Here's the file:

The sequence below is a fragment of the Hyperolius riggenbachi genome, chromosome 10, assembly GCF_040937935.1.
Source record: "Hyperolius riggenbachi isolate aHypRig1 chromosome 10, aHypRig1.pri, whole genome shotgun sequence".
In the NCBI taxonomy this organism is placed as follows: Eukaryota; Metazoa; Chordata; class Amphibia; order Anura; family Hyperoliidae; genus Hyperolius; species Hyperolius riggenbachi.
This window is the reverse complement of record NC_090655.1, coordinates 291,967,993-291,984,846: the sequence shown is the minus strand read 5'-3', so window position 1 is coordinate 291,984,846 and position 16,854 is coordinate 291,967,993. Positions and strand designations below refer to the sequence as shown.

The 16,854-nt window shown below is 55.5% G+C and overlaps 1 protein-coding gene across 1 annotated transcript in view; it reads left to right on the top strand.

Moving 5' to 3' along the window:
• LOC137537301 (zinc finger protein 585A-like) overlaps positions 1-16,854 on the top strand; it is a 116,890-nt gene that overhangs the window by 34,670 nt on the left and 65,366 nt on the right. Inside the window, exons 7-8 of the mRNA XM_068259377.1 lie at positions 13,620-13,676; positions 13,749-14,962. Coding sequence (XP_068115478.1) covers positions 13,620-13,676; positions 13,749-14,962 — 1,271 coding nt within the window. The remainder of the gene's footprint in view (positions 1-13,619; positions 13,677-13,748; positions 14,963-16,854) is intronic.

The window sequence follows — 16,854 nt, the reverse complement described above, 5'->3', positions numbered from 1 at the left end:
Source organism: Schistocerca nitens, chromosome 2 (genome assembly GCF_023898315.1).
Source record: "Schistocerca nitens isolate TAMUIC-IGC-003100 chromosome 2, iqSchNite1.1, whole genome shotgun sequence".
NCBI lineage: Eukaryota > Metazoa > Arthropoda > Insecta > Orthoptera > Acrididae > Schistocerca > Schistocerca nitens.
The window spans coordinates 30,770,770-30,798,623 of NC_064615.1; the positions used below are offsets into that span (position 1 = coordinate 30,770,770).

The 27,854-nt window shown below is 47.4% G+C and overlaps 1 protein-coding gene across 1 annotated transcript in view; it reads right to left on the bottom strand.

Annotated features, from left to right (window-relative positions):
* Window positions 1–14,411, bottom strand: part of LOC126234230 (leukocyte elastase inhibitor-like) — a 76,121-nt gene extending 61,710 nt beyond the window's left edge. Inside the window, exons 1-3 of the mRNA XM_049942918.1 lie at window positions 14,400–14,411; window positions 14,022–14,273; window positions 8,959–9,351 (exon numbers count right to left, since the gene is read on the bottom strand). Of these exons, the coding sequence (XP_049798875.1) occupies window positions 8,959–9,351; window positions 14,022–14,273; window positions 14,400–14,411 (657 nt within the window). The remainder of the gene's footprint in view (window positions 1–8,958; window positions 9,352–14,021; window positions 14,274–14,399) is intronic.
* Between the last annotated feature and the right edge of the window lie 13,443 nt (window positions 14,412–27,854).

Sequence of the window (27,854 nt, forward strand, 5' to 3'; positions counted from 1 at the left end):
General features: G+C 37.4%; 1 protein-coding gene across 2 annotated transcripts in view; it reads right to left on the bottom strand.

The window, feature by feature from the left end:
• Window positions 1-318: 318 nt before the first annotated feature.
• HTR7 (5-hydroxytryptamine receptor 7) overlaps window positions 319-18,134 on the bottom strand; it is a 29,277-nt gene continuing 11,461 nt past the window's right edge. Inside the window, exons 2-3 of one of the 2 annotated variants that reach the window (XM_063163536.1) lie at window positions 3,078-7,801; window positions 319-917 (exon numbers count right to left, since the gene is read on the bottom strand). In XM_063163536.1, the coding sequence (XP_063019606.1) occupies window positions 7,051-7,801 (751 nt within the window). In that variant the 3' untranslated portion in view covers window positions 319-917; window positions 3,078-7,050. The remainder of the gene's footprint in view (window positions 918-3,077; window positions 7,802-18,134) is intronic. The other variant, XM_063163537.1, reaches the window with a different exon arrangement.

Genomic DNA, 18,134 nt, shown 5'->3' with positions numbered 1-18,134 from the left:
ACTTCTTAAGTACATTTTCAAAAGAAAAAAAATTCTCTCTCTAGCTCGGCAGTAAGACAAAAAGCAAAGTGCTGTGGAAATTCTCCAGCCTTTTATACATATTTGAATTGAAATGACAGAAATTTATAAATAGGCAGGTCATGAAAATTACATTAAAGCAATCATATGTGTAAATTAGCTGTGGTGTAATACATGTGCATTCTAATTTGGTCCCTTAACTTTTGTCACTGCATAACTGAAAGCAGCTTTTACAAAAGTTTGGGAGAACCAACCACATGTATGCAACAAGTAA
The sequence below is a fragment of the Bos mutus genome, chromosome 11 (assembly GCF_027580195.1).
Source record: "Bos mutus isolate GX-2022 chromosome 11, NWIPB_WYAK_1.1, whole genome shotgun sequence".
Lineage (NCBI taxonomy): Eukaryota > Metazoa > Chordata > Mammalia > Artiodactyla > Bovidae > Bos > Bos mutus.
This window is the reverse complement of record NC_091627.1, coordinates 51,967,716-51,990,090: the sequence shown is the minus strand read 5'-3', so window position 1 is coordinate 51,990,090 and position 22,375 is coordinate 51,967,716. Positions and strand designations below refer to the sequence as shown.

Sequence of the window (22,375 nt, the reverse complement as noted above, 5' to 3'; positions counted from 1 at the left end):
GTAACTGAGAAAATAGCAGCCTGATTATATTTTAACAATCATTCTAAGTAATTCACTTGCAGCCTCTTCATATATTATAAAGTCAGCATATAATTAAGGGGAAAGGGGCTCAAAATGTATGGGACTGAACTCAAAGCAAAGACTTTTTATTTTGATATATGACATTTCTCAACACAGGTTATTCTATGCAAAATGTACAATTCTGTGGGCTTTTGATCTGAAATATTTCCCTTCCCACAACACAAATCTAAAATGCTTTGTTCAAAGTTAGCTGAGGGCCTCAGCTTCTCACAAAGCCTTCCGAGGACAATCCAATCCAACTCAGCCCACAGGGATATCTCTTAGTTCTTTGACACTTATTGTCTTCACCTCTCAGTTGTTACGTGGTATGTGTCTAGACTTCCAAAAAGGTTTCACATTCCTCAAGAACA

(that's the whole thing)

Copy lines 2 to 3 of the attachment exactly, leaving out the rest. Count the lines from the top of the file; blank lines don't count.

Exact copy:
Source record: "Hyperolius riggenbachi isolate aHypRig1 chromosome 10, aHypRig1.pri, whole genome shotgun sequence".
In the NCBI taxonomy this organism is placed as follows: Eukaryota; Metazoa; Chordata; class Amphibia; order Anura; family Hyperoliidae; genus Hyperolius; species Hyperolius riggenbachi.